Manipulative use of language
Applying the interpretive tool I could specify the linguistic means enabling speakers, including lawyers, politicians and sale agents, to incorporate in their words contents that are not expressed explicitly, but are prompted by means of linguistic and contextual cues. Identifying the conditions in which contents of that kind may be missed completely by some of the hearers, I could present the actual strategies used in Modern Hebrew persuasive discourse:
Deciphering lawyer’s language by contextualist analysis. 2014. Bar-Asher, Moshe; Meir, Irit (eds.) Nit'e Ilan : Studies in Hebrew and related fields presented to Ilan Eldar. Jerusalem, Carmel Publishing, pp. 455-470.
Manipulation by deliberate failure of communication. 2015. Pragmatics and Society 6(4): 516-502.
Political Discourse. 2013. Khan, G. ed. Encyclopedia of Hebrew Language and Linguistics III. Leiden/Boston: Brill: 172-176.
The results show that the manipulative use of language characterizing not just political discourse and marketing but also the discourse of members of elite groups that, like legal professionals, wish sometimes to talk above the heads of laypersons in their presence. In particular, in
On the incoherence of the legal language to the general public. 2011. International Journal for the Semiotics of Law 24: 41—59.
I show that one of the pragmatic traits making legal texts appear incoherent is their abstruseness: specialized legal meanings are frequently conveyed in the legal discourse implicitly without keywords that could direct laypersons to the knowledge making these meanings obvious to legal professionals.
In (&Plato-Shinar R.) Simplifying the Interaction between Banks and their Customers: Towards Modernization of the Banking Contract Language. Mishpatim 2021. 51, we discuss the linguistic and conceptual-informative features that make the language of the interactions between banks and their retail customers impenetrable for the average customer.
We argue that the linguistic and conceptual-informative gaps between the parties are the main reasons that make the banking contract incomprehensible for the average customer. We show that these gaps derive not only from the complex grammar and convoluted wording of the contract; but also – and mainly – from the complexity of meanings and ideas implicitly conveyed throughout it, based on knowledge that is obvious to lawyers and bankers, but not to the average customer.
We argue that these gaps are rooted in three types of failures of communication between the bank and the customer: Failures in decoding the grammar; failures in the interpretation of archaic words from the general Hebrew and professional terms; and failures in completing hinted information contained in inter-textual links. These failures refer not only to the explicit layers of the text, but also to the conceptual information (both legal and financial) that is implicitly delivered. The article makes a first attempt to provide a scientific elucidation of the abovementioned failures, based on systemic linguistic analysis.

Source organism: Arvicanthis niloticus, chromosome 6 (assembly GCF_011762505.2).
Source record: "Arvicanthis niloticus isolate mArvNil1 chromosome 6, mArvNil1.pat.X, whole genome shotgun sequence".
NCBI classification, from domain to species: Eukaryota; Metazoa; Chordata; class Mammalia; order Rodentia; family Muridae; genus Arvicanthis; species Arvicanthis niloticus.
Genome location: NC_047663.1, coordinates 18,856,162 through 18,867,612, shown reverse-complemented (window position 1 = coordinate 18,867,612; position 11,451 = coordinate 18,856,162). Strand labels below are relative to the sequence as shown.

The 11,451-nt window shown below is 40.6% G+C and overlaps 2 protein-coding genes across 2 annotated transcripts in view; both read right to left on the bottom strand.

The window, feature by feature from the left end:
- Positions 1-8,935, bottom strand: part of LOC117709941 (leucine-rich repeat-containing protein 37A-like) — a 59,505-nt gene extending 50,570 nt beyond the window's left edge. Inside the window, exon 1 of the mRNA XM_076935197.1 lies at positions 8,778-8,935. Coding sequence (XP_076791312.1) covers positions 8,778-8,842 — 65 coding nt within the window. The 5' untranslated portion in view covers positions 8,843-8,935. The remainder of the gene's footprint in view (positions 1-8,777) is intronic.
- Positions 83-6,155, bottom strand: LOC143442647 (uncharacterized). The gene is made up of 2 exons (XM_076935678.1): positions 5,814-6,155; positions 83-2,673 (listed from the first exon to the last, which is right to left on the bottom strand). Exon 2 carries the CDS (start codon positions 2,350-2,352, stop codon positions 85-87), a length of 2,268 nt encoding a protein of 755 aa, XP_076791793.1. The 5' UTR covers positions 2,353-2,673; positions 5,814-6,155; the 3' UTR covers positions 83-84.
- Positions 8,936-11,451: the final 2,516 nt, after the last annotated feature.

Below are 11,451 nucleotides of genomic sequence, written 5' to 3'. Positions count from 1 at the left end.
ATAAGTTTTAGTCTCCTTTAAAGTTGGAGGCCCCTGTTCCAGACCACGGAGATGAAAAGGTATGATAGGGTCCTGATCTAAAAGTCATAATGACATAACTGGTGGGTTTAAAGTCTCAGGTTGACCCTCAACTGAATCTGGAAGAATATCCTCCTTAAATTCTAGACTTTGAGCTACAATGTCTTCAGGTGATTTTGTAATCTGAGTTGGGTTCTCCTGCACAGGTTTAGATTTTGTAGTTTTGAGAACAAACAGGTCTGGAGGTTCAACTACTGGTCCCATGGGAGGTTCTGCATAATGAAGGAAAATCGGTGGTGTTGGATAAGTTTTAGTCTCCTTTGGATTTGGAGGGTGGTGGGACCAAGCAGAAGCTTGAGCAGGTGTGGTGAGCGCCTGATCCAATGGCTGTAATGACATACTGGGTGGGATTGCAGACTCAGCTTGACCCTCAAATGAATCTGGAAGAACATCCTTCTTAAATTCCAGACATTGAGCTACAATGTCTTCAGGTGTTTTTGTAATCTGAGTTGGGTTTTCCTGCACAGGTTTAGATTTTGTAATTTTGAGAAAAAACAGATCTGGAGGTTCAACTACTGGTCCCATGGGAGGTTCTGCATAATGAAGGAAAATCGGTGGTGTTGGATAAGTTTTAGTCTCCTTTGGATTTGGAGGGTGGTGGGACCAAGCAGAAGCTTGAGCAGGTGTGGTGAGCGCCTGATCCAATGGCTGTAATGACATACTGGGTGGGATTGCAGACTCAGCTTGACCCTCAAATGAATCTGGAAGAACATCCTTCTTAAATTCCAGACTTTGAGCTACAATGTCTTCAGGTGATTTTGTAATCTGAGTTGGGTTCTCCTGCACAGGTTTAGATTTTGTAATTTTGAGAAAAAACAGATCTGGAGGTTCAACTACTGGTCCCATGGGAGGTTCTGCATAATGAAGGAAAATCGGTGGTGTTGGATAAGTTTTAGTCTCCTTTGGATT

The test case chosen for this analysis is the contract for managing a bank account, which is the basic contract that regulates the relationship between the bank and its customers and serves as a basis for the variety of activities and transactions that customers perform with the bank.
The article calls for streamlining the communication between banks and their customers by rephrasing the banking contract in plain language, according to the innovative linguistic-conceptual-informative model detailed in it. The proposed model is compatible with the growing trend of digital banking and enables banking information to become more accessible and transparent.
In light of technological developments and the growing trend of online banking, the article offers an innovative way for fulfilling the aforementioned obligations in the digital age, increasing information accessibility and transparency.
Spoken Language [Hebrew]
Recently I apply the tool of interpretation to conversations from The Corpus of Spoken Israeli Hebrew (CoSIH; see http://humanities.tau.ac.il/~cosih); the tool of interpretation can be used as a general method of demonstrating that certain meanings (including metaform, implication and socio-semiotic meanings) are hidden in a given text. The tool of interpretation enables identification of the proposition represented by each of the utterances of a given text and to present rigorous examination of the pragmatic hypotheses about the relation of the contexts and the speakers’ purposes to the content, structure and manner of utterance of the utterances of these speakers in these contexts. Using this tool enables me to study the linguistic and pragmatic means used by speakers of Spoken Israeli Hebrew for passing on implied messages – the linguistic and pragmatic means that give language its schematic nature.
Levels of comprehension and ways of representing the subject in spoken Hebrew. 2016. In: Einat Gonen (ed.) Studies in Spoken Language. Teuda 477-501. I focus from a contextual cognitive perspective on the distribution of the subject components by means of referring expressions in spoken Israeli Hebrew.